Pamphlets for alcohol rehabs are printed every day. Sure their existence is essentially commercial, but they also serve hope. They serve help. They serve connections. As a patient in alcohol rehab, you learn to tell your story. Over, and over, and over again. I think it is fair to say, that as a result of learning to tell your story repeatedly, the literature of recovery and all of its tolls, trials, and tribulations breeds every day. Thank God it does! It is with the words of others, written or spoken, that I have been able to stay the course post-alcohol rehab when sobriety is at its most fragile, most voluntary stages. I could call my newfound love for recovery literature just a symptom of that basic human need for connection, for acceptance. I could call it fate. I don’t have the answers, but that won’t stop me from looking for them in the pages of magazines and books written by others who have been where I’ve been, seen what I’ve seen. Today, I found this gem of literary wisdom:
In memory of Earnie Larsen
Let me but live my life from year to year,
With forward face and unreluctant soul;
Not hurrying to, nor turning from the goal;
Not mourning for the things that disappear
In the dim past, nor holding back in fear
From what the future veils; but with a whole
And happy heart, that pays its toll
To Youth and Age, and travels on with cheer.
So let the way wind up the hill or down,
O’er rough or smooth, the journey will be joy:
Still seeking what I sought when but a boy,
New friendship, high adventure, and a crown,
My heart will keep the courage of the quest,
And hope the road’s last turn will be the best.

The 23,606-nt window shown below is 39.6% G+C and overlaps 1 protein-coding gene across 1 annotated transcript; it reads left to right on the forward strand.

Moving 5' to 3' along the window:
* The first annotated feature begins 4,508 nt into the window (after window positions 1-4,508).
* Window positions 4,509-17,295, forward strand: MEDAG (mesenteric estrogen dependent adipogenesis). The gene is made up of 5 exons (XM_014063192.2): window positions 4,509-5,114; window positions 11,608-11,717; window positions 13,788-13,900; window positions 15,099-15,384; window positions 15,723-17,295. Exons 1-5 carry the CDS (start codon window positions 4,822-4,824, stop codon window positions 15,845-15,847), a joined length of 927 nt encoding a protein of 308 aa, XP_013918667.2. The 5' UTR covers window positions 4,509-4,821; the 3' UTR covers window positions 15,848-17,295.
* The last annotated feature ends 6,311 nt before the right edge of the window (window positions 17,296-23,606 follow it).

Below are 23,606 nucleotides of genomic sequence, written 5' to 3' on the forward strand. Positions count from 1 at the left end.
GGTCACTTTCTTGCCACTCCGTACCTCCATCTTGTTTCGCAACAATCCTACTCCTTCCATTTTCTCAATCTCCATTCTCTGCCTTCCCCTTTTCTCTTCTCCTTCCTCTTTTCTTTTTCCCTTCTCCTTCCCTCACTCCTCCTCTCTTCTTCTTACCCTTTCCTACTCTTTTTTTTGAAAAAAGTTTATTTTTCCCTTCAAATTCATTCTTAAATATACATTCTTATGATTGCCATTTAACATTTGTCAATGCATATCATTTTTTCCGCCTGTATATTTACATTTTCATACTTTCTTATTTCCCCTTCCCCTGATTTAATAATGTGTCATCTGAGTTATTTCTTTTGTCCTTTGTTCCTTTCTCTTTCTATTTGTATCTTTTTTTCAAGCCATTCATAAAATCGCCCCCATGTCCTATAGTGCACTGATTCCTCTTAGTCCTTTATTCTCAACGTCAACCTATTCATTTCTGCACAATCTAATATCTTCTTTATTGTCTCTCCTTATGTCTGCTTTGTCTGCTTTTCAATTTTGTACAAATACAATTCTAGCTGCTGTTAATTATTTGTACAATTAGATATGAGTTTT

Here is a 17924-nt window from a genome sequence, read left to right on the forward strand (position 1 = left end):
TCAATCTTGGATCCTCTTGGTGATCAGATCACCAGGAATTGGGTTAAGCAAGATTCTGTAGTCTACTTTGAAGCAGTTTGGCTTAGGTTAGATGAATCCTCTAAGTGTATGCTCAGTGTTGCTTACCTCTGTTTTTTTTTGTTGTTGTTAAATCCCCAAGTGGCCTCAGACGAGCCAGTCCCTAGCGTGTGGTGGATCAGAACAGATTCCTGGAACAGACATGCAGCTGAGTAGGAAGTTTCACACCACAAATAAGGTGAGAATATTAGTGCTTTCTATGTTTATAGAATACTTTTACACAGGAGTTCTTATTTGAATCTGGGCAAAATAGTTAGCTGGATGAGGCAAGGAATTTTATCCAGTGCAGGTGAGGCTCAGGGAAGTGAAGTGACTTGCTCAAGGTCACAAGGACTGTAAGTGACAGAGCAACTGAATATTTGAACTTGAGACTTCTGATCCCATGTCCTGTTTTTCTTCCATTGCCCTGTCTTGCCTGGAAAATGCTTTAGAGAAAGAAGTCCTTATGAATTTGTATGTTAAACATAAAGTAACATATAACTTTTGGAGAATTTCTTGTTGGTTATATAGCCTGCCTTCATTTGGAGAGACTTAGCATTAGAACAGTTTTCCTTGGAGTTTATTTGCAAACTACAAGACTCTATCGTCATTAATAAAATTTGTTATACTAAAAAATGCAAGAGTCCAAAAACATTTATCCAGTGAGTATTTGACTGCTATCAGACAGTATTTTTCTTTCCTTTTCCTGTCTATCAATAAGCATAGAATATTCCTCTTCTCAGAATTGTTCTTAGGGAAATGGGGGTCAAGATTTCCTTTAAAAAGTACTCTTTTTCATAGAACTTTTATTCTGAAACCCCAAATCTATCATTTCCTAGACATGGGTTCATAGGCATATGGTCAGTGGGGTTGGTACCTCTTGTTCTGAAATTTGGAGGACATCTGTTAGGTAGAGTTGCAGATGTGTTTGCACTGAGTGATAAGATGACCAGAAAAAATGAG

It is difficult not to fall in love with everything I read these days. But I particularly loved this poem for its whimsical nature and genuine optimism. It speaks a language that can be heard, and almost felt, by those in recovery and those who understand nothing of addiction. “Journey” is one of those words that I use more often than I used to, and here you can see the honesty of the journey the rough or smooth. The imagery in this piece is hopeful but honest, true but ambiguous and simply parallels my daily routine. I imagine it does the same for others struggling with their newfound sobriety. It is my sobriety that gives me the clear insight with which to analyze the simple beauty of this poem, not to mention the world around me, and I have my alcohol rehab to thank for that!
I used to want to keep my alcohol recovery quiet and private. But once I really thought about it, I realized that there are probably a lot of people around me who can just tell. For one, I’m positive the mail lady can tell I’m in recovery. Between the brown packages suspiciously book-shaped from Amazon.com and the magazines and the alumni letters pouring in, it must be very obvious. But hey, maybe she knows someone who should try (or even return to) alcohol rehab too. Maybe the literature inspires her to spark that difficult conversation or call that interventionist. I’m starting to realize that you never know when a fated connection will occur. If it wasn’t for the amazing people who prevented me from throwing away my life, if it wasn’t for the amazing counselors at my alcohol rehab, if it weren’t for the select few bridges I haven’t burned, if it weren’t for all the recovery literature, who knows where I would be?